The ride through small towns seemed to take forever, thirty miles of anticipation. Depending on the wind direction, about five miles away I could smell the saltiness of the bay in the air and see circling seagulls. Air conditioning consisted of rolled-down windows, and the wet breeze blowing across cooler seawater couldn’t compare anyway.
Saturdays were popular for beach visits and I was the lookout for a parking spot, as close as possible because of all the important things we had to carry. There was the drink cooler, beach chairs, blankets, towels, my transistor radio, a beach ball, and beach bags with important personal stuff. This was where parents became important. UV protection was unknown. I just fried with Coppertone when I thought to use it. Usually I got the job of running to the umbrella guy with money for portable shade, and he would follow me back and plunge the stake into the sand at the spot my mom had chosen to spread our blanket.
Then, at last, to the water, there were waves to ride. Wet, squishy sand between my toes, icy water at first, breakers trying to beat me back out, all memories I wouldn’t trade for a zillion dollars. Not too far out, the ocean floor dropped off, a little trough of broken shells where the breakers washed out the sand. I had to get past this or the breaking waves battered me, but once beyond the drop-off, all the fun began. Waves twice my height or more depending on the calmness of the day rushed toward me. When the wave was exactly the right distance, I had to jump with the buoyancy of the water and ride over it. What a feeling, as though I was tiny and someone was picking me up and slowly letting me down. These days were long before Jaws. No one gave sharks a second thought.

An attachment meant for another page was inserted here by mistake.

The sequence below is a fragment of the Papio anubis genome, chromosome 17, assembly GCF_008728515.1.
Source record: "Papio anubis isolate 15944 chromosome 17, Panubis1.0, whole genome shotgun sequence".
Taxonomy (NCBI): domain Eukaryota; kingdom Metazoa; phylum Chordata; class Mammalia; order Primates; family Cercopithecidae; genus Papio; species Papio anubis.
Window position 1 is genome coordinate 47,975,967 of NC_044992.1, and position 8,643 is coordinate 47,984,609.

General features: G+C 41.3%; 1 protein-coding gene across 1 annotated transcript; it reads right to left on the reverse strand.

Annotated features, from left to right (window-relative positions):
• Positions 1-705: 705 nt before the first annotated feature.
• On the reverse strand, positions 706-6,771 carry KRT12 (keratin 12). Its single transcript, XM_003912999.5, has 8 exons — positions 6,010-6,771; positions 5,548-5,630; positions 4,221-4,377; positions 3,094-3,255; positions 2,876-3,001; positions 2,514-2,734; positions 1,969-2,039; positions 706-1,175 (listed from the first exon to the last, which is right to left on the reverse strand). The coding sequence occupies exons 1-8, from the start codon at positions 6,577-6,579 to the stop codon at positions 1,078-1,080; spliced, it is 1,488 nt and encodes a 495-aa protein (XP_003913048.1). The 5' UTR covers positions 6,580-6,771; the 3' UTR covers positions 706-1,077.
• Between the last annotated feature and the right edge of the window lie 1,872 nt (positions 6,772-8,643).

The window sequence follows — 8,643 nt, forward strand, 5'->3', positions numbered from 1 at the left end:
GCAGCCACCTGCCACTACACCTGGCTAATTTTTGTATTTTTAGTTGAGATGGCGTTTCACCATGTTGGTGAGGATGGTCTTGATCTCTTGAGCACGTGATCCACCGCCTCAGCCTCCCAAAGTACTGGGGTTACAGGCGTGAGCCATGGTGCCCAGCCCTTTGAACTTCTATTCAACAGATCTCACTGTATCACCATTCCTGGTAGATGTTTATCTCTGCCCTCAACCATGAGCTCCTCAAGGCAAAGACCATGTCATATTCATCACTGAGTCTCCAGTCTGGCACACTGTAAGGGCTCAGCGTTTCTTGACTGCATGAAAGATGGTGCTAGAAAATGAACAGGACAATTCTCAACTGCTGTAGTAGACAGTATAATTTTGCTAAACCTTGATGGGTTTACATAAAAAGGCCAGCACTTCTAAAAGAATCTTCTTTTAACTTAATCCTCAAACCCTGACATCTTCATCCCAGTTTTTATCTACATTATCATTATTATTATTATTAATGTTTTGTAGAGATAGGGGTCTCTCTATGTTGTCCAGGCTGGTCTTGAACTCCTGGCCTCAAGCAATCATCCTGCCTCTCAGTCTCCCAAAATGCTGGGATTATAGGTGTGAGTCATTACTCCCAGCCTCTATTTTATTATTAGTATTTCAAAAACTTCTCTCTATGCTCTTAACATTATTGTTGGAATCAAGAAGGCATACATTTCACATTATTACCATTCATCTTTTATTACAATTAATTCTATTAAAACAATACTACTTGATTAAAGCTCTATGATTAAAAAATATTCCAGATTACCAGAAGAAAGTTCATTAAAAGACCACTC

Sometimes, if I forgot to look, a wave would sneak up on me, and I would have to dive into it. Then my knees got skinned up and I might swallow some salt water. I didn’t mind at all. I loved it so much, someone would have to come drag me out even if a thunderstorm came up. I can remember begging to stay in while lightning streaked across the sky. And when I finally did come in, my fingers looked like prunes.
Of course, when it stormed there were always other things to do, the penny arcade, bumper cars, Dolles saltwater taffy, souvenirs to look at, hot dogs, ice cream, colored ices. Rain cooled off the searing heat of the boardwalk and made barefoot walking possible, but sometime splinters were a problem. Who cared about a little rain when a person was soaked already.
The ride home was a whole lot quieter. In fact, I usually slept, only waking when the car stopped in our driveway. The memories of the day returned as I looked at my wrinkled fingers, squirmed in my sand-filled swimsuit, and accidentally touched my sunburned nose. But they were good memories and I could hardly wait until the next Saturday to do it all over again.